Two night paramedic shift workers stood infront of an ambulance at night.

Female night shift workers decrease as pandemic shifts perspectives

The number of female night shift workers almost halved at the start of the pandemic, alongside the rise in flexible working from home.

In 2019, there were 96,000 female night-shift workers, which dropped to just 50,000 in 2020.

Those numbers have stayed relatively similar since, indicating that although the pandemic may have contributed to the drop, Covid itself was not the main reason for it.

A combination of more flexible working options and higher awareness of health risks may have contributed to the extreme drop.

In 2019, around one in 20 of the UK’s workforce worked exclusively from home whereas post-pandemic in 2022 it was one in eight (13%).

Jenny Bousefield, 54, a police detention officer and long-term night shift worker said: “I think with the advent and introduction of flexible home working, you can fit work around childcare better.

“People think, actually I’ve got more choice, I don’t have to do those night duties, those graveyard shifts if I can juggle my work from home around school runs and drop-offs.”

Bousefield has worked night shifts for over 30 years and puts her current digestive issues and heart problems down to prolonged shift work and inconsistent lifestyle.

Bousefield said: “I do think this is from decades of abusing my body to fit in with shift work.”

In 2016 Bousefield collapsed on duty and was diagnosed with sick sinus syndrome, her heart was healthy but the electrical signals kept dropping out.

Despite not having any family history of heart issues these episodes continued and Jenny was fitted with a pacemaker.

She added: “It’s been three years since I’ve been off night shifts and I haven’t had a pause. I haven’t had a pacemaker activation since.”

Night shifts used to be a common route for young families to alleviate the stresses of childcare.

Lorraine Wildman, 64, a nurse and ex-night shift worker said: “I do feel for the girls that are doing nights now who’ve got young kids because they don’t always have the luxury of self-rostering.”

There was a significantly less extreme drop in male night shift workers between 2019 and 2020 at 11% from 138,000 to 124,000.

This number has risen again and levelled out since the pandemic to an average of 129,333 male night shift workers, more than double the average of 55,000 female night shift workers in the last three years.

In 2023, it was also announced that women were seven times more likely to be out of work because of caregiving responsibilities.

If women are still more likely than men to be taking on the responsibility of child care and now have the option of flexible working from home, then this would help to explain why the number of female night shift workers hasn’t risen again whereas male night shift workers have.

Moreover, research has shown there is a positive relationship between long-term night work and the risk of heart problems, breast cancer, digestive cancer, and skin cancer.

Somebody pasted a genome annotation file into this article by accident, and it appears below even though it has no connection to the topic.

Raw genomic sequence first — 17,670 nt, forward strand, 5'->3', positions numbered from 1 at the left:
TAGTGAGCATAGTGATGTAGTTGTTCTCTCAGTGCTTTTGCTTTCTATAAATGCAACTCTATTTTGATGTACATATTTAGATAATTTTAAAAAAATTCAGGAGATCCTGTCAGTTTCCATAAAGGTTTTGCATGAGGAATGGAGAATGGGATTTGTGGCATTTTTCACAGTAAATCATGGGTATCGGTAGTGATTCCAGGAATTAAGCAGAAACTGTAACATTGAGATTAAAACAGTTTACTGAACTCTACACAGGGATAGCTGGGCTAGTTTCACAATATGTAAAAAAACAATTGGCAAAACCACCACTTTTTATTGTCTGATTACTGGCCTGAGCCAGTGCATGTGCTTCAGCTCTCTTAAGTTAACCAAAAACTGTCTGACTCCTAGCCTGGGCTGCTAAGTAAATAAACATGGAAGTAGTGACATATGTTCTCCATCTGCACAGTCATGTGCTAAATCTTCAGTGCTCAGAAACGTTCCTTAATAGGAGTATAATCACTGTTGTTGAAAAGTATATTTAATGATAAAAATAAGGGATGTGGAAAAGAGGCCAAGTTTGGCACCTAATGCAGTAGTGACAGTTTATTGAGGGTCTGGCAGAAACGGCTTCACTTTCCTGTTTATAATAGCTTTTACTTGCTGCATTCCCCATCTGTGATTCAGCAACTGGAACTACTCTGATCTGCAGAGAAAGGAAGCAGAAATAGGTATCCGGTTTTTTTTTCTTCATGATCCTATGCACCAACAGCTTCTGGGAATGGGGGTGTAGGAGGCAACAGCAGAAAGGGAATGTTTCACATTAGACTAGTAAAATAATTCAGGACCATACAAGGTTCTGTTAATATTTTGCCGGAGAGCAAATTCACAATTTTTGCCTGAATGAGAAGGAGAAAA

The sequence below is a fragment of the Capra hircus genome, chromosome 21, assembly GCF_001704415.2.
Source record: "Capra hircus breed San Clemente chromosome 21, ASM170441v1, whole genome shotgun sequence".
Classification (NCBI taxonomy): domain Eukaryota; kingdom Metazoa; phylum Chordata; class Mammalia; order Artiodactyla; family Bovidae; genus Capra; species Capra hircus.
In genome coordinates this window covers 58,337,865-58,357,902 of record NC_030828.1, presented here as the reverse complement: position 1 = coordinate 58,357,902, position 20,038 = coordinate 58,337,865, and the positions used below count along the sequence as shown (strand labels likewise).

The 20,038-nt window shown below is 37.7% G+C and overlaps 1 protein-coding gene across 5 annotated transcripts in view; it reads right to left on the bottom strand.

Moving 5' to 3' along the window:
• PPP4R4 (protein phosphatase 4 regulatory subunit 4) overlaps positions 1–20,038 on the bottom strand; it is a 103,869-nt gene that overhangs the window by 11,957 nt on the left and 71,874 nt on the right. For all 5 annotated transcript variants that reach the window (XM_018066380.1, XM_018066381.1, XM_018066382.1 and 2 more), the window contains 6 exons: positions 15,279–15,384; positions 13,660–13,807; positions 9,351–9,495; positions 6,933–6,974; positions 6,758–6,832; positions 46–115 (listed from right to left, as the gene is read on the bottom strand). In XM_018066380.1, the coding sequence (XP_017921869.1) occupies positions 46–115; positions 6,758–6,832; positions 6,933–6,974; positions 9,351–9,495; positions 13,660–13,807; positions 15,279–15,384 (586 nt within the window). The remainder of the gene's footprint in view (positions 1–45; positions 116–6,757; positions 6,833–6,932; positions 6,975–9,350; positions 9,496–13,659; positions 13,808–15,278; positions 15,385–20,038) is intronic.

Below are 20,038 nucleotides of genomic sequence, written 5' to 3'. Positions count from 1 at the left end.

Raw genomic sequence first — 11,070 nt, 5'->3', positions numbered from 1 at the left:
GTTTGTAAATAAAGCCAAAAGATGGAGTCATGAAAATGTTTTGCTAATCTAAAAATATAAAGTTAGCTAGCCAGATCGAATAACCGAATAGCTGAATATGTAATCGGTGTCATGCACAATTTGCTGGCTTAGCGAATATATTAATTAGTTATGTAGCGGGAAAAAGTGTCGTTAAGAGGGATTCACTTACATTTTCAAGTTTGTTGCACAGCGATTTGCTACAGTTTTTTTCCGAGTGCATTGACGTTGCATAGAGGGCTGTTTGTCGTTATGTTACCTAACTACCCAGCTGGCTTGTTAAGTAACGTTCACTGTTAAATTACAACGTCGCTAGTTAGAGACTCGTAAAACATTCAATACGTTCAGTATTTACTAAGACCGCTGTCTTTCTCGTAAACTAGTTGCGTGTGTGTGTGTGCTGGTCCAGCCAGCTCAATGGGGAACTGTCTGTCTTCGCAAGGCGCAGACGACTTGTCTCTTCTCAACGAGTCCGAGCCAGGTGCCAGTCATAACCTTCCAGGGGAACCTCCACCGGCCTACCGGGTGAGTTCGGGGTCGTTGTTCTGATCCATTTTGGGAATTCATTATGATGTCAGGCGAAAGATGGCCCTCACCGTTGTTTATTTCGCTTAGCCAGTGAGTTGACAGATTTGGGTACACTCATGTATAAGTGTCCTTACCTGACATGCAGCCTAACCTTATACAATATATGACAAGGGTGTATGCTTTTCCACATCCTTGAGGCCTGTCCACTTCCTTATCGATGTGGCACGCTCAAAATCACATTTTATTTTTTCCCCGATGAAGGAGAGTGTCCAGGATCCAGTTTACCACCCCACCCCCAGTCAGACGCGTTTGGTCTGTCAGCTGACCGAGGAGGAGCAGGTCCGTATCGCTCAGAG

For every five years of night work, there is a 3.3% increased risk of breast cancer in particular.

Health problems that can occur because of disturbances in circadian systems are fatigue, cardiovascular problems, depression and psychological issues, oncological problems, and problems with the female reproductive system.

A doctor who chose to stay anonymous said: “There is such a clear reason why people die sooner having had heart attacks, diabetes, and so forth when they work nights

“Working night shifts at a hospital is gruelling.

“It really does affect you. When I work night shifts I don’t do any sort of self-care.

“I don’t even bother thinking about what I’m eating, I’m just trying to get through the week.”

When asked what could be done to improve night shifts for women, she added: “I think a place to sleep would be good, better rota life, either you keep all your nights and don’t switch in and out or you do shorter stints.

“Three days in a row is just about okay but by the fourth night, we’re all delirious, and it’s just not safe.

“When someone at five in the morning has had a cardiac arrest and I’m on shift three or four of nights, I’m struggling to stick a cannula into them to get intravenous access. 

“It’s really not safe, you really need accommodation.”

She explained that health experts have called for night shift workers to be able to take 20-minute power naps to alleviate the risks, but there simply isn’t the accommodation, time, or funding.

There are also immediate risks for those working in the healthcare industry, expected to do longer night shifts, sometimes up to 12 hours long.

In 2022 delegates at a European medical conference declared that staff driving home after a 12-hour shift posed the same risks as drunk drivers.

Around half of all doctors and nurses claim to have had near misses driving home after night shifts.

Wildman said: “I can remember, driving home after a night shift and getting to certain areas and thinking how did we get here? 

“Or driving on the road and suddenly losing concentration and having a bit of swerve.”

Since nightshift patterns have become more stringent and work-from-home jobs more accessible, it’s easy to see why women may have chosen to make this switch.

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